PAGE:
When playing D&D, I find the most important and hardest step is character creation. You’re given a slew of options and need to build a narrative, a personality, quirks, and a functioning stat line. Most importantly, your decisions are permanent. If you’re preparing for a campaign, you might be locked into the same class and backstory for months or years. If you’re a worry wort like me, you might fear you will have to play a character you don’t like for hundreds of hours of game time. It’s stressful.
In order to help others assuage their fears and worries about character creation, I wanted to detail the moments in character creations that have led to my having the most fun. In this first piece, I wanted to discuss shared backstories.
When we first started playing D&D, our first encounter would always include our characters meeting each other. Our DM would savor the moments describing us, reading from our scribbled descriptions of ourselves and highlighting the look, feel, and mood of our characters. Once we were done being introduced, the characters would begin to talk. After saying our names, someone would begin to squabble with someone else. The rogue would steal a bottle of vodka from the bartender, and the paladin would turn him into the police. The two players in real life would begin to argue. The “fun” continued the whole night.
The dolts we were, we would often play several sessions with a diametrically opposed party. While the DM tried to shepherd us from one encounter to the next, we would constantly pursue our own agendas. These campaigns never lasted long and, to be frank, they weren’t very entertaining.
This all changed the day that our DM sat us down before our newest campaign. “Okay,” he said, taking out the character sheets he was always kind enough to print out for us, “today, I’m not starting the encounter until everyone in this party has a reason why they know each other.”
The mood of character creation changed immediately. Instead of us sitting in quiet consternation and leafing through the player’s handbook, we were cracking jokes and coming up with stories. We built our characters with the other players in mind, choosing our quirks and interests so they complimented each other. We had a ton of fun collectively story-telling, and that fun continued in the actual adventure. Suddenly, our characters worked together. We usually stayed on track, and, more importantly, when we strayed from the plot, we strayed as a team. Our characters cracked inside jokes. We loved and despised NPCs together. It benefited our play immensely.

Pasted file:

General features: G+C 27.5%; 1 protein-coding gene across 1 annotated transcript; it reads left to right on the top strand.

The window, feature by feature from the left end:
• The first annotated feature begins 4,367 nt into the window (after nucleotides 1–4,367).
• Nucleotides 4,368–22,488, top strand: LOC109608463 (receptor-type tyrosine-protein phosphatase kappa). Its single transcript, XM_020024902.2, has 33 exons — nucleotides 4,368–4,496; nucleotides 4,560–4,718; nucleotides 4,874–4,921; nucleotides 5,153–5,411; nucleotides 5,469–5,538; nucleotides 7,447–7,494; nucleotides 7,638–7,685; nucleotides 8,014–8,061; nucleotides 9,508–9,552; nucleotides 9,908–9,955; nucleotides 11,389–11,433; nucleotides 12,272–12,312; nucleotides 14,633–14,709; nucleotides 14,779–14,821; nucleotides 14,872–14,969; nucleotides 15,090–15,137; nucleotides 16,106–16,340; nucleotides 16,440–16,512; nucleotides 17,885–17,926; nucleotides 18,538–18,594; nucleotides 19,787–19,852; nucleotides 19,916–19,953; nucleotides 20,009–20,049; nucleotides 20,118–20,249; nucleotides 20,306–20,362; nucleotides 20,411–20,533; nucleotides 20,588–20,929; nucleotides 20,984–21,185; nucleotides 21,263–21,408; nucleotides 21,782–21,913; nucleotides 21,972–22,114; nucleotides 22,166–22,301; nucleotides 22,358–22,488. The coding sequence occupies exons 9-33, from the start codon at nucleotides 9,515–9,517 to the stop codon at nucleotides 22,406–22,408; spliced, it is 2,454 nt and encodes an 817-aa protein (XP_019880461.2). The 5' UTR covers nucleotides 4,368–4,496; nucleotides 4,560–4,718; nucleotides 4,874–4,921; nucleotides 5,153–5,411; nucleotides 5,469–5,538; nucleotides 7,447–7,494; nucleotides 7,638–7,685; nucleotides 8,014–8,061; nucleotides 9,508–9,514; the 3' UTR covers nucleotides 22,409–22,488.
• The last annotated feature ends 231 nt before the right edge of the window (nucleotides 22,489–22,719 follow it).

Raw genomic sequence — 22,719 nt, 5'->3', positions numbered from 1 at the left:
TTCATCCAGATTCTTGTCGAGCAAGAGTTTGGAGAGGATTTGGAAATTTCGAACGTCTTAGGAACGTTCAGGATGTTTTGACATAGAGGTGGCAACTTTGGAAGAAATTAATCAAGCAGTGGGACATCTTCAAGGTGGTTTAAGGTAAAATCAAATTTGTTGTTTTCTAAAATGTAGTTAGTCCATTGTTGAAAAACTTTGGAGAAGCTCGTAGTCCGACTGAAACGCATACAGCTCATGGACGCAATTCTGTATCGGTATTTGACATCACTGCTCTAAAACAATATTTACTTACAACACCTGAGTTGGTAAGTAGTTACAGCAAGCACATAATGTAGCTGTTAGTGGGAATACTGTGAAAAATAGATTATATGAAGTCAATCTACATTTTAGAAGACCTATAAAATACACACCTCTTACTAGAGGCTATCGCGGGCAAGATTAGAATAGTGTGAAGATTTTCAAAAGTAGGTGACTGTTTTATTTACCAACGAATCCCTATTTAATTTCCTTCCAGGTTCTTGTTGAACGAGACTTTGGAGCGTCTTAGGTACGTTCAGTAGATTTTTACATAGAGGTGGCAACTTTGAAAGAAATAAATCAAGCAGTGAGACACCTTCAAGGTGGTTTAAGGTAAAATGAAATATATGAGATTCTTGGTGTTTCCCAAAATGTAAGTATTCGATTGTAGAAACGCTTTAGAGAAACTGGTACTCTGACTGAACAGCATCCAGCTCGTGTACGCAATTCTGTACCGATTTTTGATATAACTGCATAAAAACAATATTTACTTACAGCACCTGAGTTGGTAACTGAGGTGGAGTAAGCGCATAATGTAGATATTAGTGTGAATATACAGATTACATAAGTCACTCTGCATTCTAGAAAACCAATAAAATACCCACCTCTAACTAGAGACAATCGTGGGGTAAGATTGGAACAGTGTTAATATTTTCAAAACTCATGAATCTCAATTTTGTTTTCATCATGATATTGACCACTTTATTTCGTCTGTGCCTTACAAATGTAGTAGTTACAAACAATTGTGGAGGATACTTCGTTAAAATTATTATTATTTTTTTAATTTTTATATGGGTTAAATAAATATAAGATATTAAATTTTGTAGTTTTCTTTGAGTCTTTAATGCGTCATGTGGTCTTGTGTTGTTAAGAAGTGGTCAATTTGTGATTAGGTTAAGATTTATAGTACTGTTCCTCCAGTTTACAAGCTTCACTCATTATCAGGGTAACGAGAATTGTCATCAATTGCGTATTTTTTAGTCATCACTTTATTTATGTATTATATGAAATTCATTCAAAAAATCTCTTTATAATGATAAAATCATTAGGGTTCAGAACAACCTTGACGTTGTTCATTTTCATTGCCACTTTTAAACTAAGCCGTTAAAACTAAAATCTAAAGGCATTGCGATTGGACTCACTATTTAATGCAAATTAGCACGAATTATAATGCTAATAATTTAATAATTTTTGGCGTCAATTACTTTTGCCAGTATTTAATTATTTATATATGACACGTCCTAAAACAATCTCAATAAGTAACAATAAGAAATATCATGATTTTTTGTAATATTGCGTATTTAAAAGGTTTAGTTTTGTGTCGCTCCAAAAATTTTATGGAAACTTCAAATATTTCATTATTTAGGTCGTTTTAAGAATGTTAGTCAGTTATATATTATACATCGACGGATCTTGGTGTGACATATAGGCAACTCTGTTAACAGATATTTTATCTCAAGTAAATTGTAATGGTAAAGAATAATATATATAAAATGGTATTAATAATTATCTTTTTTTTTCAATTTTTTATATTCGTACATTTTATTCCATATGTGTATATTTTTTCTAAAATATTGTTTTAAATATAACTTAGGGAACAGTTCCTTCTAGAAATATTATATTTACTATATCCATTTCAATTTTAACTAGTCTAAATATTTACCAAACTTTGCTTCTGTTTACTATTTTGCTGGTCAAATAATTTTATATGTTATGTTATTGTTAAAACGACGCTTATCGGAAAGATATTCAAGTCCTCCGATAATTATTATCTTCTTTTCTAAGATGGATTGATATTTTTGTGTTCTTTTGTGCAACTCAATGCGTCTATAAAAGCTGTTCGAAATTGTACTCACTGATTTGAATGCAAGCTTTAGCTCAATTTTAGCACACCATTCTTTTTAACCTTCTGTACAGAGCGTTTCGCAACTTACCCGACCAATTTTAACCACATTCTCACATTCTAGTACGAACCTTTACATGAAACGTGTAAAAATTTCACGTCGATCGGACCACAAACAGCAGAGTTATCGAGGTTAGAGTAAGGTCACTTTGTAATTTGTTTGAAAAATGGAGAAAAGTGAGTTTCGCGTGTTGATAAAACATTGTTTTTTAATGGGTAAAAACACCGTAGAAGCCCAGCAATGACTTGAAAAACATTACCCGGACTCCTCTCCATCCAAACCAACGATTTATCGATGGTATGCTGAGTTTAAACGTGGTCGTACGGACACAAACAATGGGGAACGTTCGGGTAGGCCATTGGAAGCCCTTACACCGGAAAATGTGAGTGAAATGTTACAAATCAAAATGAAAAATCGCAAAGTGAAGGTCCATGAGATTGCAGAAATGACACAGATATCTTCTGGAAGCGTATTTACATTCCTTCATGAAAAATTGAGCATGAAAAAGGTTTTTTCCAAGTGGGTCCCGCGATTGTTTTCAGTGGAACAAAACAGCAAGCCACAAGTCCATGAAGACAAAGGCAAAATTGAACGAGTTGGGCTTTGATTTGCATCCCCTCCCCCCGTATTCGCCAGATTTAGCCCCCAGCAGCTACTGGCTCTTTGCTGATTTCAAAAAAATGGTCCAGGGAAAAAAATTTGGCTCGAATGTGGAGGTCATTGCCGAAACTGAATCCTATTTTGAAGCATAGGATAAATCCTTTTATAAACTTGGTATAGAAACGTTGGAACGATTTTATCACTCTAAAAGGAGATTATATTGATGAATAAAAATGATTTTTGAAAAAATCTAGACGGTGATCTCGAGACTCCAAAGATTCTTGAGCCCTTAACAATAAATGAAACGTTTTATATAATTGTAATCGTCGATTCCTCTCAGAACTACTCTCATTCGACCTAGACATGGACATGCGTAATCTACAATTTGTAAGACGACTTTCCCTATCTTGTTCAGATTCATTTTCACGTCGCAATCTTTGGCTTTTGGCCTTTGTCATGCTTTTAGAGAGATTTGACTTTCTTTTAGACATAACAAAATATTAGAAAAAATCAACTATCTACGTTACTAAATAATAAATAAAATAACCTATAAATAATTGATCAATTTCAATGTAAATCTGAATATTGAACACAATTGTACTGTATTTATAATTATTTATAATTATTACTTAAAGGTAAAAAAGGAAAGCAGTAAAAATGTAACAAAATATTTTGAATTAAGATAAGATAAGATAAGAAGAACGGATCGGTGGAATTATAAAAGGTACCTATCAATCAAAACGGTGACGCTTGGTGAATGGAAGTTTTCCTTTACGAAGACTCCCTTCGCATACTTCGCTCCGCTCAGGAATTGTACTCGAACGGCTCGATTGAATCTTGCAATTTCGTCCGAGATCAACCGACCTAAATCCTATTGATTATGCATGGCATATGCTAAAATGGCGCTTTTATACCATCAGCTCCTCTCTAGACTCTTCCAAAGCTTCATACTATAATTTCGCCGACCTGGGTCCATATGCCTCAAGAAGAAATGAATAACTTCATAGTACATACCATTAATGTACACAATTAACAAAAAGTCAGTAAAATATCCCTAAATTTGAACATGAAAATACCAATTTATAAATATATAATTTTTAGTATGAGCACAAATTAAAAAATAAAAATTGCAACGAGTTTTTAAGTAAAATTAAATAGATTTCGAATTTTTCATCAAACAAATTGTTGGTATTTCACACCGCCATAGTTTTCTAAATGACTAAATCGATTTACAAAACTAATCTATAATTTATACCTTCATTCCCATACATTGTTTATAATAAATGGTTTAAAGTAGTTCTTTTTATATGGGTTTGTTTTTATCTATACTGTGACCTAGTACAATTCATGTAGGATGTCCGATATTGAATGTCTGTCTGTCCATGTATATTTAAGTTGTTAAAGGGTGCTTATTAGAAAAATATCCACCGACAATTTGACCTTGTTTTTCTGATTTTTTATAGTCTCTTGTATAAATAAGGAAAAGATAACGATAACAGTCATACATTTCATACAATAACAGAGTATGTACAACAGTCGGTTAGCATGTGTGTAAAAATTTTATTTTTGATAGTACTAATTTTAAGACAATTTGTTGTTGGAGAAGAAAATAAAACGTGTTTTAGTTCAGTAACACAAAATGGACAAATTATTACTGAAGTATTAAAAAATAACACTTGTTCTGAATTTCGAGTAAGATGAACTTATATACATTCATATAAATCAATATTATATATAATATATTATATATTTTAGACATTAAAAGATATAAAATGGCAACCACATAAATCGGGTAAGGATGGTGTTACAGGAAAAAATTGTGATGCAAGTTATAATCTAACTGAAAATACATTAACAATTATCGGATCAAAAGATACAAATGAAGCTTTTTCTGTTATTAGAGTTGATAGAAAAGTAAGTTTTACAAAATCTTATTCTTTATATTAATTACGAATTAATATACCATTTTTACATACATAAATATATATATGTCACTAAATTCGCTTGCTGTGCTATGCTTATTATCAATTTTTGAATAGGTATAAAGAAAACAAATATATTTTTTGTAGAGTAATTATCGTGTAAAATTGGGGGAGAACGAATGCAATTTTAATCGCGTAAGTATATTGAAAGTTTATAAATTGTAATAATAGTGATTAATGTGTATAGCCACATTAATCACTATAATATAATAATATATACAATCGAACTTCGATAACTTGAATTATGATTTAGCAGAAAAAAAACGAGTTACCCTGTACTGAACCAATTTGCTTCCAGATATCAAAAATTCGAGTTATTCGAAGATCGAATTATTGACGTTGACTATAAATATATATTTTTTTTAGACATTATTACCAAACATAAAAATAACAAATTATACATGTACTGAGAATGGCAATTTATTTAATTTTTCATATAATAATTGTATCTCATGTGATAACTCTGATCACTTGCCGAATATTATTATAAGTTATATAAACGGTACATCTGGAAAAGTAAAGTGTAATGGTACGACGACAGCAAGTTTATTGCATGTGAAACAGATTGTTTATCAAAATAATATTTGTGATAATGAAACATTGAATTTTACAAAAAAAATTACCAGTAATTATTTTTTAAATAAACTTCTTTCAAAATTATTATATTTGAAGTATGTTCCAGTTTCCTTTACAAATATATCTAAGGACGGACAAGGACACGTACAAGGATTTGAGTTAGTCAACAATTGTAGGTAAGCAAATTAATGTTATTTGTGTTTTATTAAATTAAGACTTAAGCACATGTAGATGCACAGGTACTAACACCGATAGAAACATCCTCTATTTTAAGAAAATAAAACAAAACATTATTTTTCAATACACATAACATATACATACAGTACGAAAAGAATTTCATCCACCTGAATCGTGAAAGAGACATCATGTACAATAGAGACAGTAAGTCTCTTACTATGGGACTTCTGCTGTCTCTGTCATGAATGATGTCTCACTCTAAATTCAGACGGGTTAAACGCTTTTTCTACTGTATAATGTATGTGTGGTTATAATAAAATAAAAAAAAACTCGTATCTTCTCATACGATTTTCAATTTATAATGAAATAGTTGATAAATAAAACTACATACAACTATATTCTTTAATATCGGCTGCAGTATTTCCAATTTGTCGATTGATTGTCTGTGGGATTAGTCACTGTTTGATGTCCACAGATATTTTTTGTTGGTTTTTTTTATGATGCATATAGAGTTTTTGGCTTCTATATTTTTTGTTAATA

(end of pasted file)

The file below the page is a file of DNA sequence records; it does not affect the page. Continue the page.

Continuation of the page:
Over the years, I can attribute shared backstories to some of my favorite campaigns. In one campaign, a friend of mine and I played as two brothers, one an assassin and the other paladin. While they disagreed with each other’s ways, the familial bond made their relationship one of respectful disagreement. Additionally, these shared backstories strengthen your character’s development by encouraging them to push each other in dialogue and action.
Not everybody wants to work on shared back stories, and not everyone can (it doesn’t always make sense in a one-off environment). However, if you’re interested in building more parties based on shared backstory, I wanted to share some tips for creating your party I’ve learned over time.
- You like and respect each other
Parties that get along can often collaborate to get up to amazing antics or accomplish phenomenal deeds. I’d recommend that every party starts party creation with the assumption that every player character likes each other. This doesn’t actually limit the party at all. As mentioned in the paladin and assassin example, two seemingly opposite characters can respect each other and become fun narrative foils.
- Always ask the other player what they would like
In one rough character creation session, a rather new player was working with a more seasoned veteran. The new player wanted to be a character with a noble background. When the veteran asked him how the character would fit into the party, the new player said, “Well, I’ll be your former lord.” The veteran looked at him confused and replied, “No, I don’t think that’s going to happen.” The table sat quiet for a second. The DM jumped in to explain to the new player how he couldn’t dictate others’ backstories.
If you’re building backstories with others, lead with questions. Ask them what they would want. Don’t accept anything until you land on a shared story that both of you are happy with. If it’s not a “hell yes!” from both of you, it’s a “no.”
- Ideally, you all know each other
I’ve found that there is a positive correlation between the number of characters that have a shared background and the amount of fun the party has. Characters can know each other from different moments in their life. Three characters can all be childhood friends; two could have fought in a war together; two more worked together on a heist. The more connections the party has going into it, the better the party will be. This gives each player more to draw from for storytelling, and it gives the DM more to use.
If you’ve ever played a long campaign, you can likely remember the fun of having a shared history and chatting amongst your characters now that they’re old friends. Why not start there?
Hopefully, you can these rules to build a better party and have more fun. As always, these are just suggestions. However, I hope you try them out!
Do you have any of your own rules for crafting parties? Comment them below!